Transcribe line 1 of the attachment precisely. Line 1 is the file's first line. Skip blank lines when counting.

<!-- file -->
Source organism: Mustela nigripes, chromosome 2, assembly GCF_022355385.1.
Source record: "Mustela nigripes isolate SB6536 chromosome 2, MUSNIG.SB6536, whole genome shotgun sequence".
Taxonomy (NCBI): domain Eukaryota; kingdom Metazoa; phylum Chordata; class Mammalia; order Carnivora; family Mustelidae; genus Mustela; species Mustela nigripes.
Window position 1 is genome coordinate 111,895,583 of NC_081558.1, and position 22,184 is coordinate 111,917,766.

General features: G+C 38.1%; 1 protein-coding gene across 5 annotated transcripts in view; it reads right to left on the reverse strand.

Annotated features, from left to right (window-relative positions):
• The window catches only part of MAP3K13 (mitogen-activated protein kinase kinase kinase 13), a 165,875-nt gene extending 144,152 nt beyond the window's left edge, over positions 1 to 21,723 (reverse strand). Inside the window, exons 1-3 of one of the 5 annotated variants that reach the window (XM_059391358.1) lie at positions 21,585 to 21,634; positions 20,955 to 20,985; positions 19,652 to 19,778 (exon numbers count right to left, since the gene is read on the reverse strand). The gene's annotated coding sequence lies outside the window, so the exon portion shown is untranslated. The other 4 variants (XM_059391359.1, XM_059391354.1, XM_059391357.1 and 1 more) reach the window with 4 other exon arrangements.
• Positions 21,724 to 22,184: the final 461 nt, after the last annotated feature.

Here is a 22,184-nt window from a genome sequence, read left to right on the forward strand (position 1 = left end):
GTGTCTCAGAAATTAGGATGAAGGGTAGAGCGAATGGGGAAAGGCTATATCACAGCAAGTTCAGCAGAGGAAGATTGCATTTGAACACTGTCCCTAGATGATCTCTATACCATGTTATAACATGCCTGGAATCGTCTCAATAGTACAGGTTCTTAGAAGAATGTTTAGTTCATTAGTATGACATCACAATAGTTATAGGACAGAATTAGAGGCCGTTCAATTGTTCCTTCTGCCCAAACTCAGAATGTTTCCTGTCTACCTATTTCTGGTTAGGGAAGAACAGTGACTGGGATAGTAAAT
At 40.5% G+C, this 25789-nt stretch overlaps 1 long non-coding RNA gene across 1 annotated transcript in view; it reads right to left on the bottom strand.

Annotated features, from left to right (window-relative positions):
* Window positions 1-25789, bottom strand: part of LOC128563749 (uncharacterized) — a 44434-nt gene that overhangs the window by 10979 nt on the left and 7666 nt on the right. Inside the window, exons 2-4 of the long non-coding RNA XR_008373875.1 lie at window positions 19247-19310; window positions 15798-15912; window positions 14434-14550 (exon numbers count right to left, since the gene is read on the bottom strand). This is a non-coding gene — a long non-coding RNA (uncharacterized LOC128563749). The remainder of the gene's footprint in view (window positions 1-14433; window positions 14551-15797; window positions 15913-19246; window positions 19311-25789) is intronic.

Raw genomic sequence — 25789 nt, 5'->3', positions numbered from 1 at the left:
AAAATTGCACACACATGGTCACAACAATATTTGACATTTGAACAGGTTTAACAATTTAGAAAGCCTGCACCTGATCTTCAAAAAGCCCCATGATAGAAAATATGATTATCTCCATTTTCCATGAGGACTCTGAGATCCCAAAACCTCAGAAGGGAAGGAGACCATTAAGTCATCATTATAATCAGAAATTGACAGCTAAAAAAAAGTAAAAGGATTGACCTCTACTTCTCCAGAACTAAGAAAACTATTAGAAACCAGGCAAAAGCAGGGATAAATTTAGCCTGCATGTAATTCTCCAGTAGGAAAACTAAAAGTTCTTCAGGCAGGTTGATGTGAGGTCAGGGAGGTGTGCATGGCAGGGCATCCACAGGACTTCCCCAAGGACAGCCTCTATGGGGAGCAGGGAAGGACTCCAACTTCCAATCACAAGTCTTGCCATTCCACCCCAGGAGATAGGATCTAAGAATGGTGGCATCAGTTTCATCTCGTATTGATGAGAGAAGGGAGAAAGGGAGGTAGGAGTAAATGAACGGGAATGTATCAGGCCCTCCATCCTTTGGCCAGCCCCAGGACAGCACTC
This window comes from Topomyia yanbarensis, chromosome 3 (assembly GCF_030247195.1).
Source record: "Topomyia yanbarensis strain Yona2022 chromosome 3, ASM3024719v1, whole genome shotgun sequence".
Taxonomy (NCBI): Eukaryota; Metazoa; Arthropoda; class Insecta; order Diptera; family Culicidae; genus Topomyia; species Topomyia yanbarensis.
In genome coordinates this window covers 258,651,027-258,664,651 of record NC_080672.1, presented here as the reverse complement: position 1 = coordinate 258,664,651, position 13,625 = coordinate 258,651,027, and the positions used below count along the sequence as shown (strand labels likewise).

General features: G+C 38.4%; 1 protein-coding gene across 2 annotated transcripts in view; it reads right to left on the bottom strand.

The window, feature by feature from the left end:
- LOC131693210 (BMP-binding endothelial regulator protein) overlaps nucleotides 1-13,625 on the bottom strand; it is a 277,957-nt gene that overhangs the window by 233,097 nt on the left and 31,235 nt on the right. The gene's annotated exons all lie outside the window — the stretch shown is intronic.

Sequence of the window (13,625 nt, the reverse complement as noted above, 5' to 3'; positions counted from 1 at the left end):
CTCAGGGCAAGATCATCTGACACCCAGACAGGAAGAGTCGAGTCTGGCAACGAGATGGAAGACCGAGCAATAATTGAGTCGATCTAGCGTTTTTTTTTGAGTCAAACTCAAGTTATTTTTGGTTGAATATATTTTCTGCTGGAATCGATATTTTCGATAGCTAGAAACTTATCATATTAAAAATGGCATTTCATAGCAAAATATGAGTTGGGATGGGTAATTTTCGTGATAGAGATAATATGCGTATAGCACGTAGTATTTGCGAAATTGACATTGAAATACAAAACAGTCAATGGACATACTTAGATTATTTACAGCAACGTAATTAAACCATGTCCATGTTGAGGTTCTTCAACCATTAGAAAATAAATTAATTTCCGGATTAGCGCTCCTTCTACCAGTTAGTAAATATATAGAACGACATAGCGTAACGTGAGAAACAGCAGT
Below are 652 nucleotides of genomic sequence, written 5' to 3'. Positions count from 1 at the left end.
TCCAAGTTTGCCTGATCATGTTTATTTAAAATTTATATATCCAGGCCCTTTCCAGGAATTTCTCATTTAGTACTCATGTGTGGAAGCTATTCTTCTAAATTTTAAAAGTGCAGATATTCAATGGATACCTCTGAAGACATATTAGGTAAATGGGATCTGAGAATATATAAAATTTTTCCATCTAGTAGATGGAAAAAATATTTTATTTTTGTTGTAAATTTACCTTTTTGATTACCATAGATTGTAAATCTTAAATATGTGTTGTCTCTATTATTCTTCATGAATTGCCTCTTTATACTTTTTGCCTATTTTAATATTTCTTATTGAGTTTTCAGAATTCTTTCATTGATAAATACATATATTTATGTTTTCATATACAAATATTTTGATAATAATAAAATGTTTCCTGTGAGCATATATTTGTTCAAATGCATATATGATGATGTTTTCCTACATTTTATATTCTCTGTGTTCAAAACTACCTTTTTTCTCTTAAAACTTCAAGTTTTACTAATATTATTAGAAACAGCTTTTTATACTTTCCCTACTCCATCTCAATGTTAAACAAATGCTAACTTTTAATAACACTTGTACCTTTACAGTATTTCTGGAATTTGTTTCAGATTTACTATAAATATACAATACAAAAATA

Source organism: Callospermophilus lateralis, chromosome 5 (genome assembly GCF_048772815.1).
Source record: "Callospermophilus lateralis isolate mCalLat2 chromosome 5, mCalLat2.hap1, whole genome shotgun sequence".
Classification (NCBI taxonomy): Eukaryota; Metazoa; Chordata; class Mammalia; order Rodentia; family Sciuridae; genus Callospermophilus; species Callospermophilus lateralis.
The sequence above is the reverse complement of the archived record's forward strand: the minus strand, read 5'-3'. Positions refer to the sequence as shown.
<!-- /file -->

Source organism: Mustela nigripes, chromosome 2, assembly GCF_022355385.1.